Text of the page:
Egypt may be the most striking case. Many would like to see in Marshal al-Sissi a sort of restoration of Mubarak’s regime. However, the 2011–2013 period has profoundly shacked the political balance in Egypt. Marginalized under Mubarak’s presidency—who had preferred to rely on his business networks and the police apparatus—the army took advantage of the period running from 2011 to 2013 to regain the political centrality it had lost. So even if most of the actors of Mubarak’s time are still present in the current Egyptian regime, they do not occupy the same positions within power hierarchy. And as to the Muslim brothers, even if they continue to represent the first opposition force in the country, despite the huge and unseen repression they suffer from, they have suffered a lot from their experience of power. Many Egyptians who had a favorable opinion on them consider them as incompetent and sectarian. As Marc Lynch—one of the contributors to this volume—shows, this perception was fueled by a whole part of the Egyptian media apparatus, echoing diverse interests, since 2011. Clearly, the new Egyptian authoritarianism relies on a new political equation that is radically different from the pre-2011 period.
In this book you are particularly interested in the few countries where transitions have actually taken place: Tunisia and Egypt, of course, but also Libya and Yemen. You have also chosen to take an interest in themes that have not yet been studied in a systematic or comparative way, yet which make it possible to understand the profound dynamics at work during the Arab transitions. Can you describe how the book is organized?
We wish to renew the way these revolutionary processes are studied, by developing the analysis through four sections: first, the question of the political and constitutional arrangements that have founded a genuine transition in Tunisia and condemned it in Egypt; Second, the size of military and security apparatuses, whose centrality is too often not sufficiently taken into account; Third the question of the very concept of “civil society,” linked to that of the “old” and “new” media, and to the intervention of external actors who are supposed to facilitate the institutional transition; Finally, the study of transitional justice is perhaps the most original theme of this work.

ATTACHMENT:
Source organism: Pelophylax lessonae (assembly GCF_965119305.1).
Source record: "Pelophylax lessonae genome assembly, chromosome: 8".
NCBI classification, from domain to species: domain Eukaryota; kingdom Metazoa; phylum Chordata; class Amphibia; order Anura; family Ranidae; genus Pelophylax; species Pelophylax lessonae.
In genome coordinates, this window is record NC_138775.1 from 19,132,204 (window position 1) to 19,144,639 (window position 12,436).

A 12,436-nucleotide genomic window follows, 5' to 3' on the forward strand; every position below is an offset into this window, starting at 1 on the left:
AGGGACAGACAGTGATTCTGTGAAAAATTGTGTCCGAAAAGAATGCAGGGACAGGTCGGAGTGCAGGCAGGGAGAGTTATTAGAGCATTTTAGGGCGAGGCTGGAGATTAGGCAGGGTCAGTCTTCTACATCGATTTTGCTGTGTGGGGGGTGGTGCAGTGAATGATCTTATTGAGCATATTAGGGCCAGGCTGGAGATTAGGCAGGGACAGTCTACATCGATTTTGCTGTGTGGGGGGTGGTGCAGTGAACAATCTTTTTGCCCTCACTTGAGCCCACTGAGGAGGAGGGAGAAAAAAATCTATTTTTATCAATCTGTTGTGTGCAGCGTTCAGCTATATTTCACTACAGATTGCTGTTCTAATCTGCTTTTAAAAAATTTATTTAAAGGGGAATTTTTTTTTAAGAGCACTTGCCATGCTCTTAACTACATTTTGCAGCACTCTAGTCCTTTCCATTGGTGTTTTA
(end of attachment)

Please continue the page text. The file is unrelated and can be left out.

We have endeavored, both to give priority to a new angle of approach—for those themes already familiar in the specialized literature—and to open a new field—whether it be the aforementioned transitional justice or an approach of historical comparatism, with the category of “modern Mamluk”. Our ambition is to propose instruments and categories of understanding worthy of contributing to an already well-nourished academic debate. We hope that the reader, a specialist of these subjects or not, will be sensitive to our approach.
What has become of the “lifeblood” that took to the streets in 2011?
The popular protests that began in Tunisia in December 2010 and then spread to most Arab countries from the fall of dictator Ben Ali the following month have a deeply pacifist character that needs to be reminded. These demonstrations revived a tradition of non-violence rooted in the history of the Arab world, the most eloquent illustration of which was the thawra/revolution of 1919 in Egypt against British colonialism. The militarization of repression, and therefore resistance to this repression, was terribly negative for this nonviolent protest. The shift was particularly rapid in Libya, but Assad in Syria methodically fueled a logic of civil war to stifle the peaceful protests, soon followed in Yemen by Ali Abdallah Saleh, who was trying to recover power lost during the February 2012 transition. In Egypt, the bloodbath of August 2013, shortly after the overthrow of President-elect Morsi, plunged the country into an unprecedented cycle of violence. The despots, whose sole legitimacy is the supposed guarantee of security at the expense of collective and individual freedoms, have failed everywhere. The forces mobilized during winter 2010-11 are lastingly traumatized by counter-revolutionary violence but they have learned to make their emancipation project last a generation rather than a revolution. And it is this dialectic between the revolutionary moment and the transitional dynamics that this book endeavors to enlighten.
Interview by Miriam Périer, CERI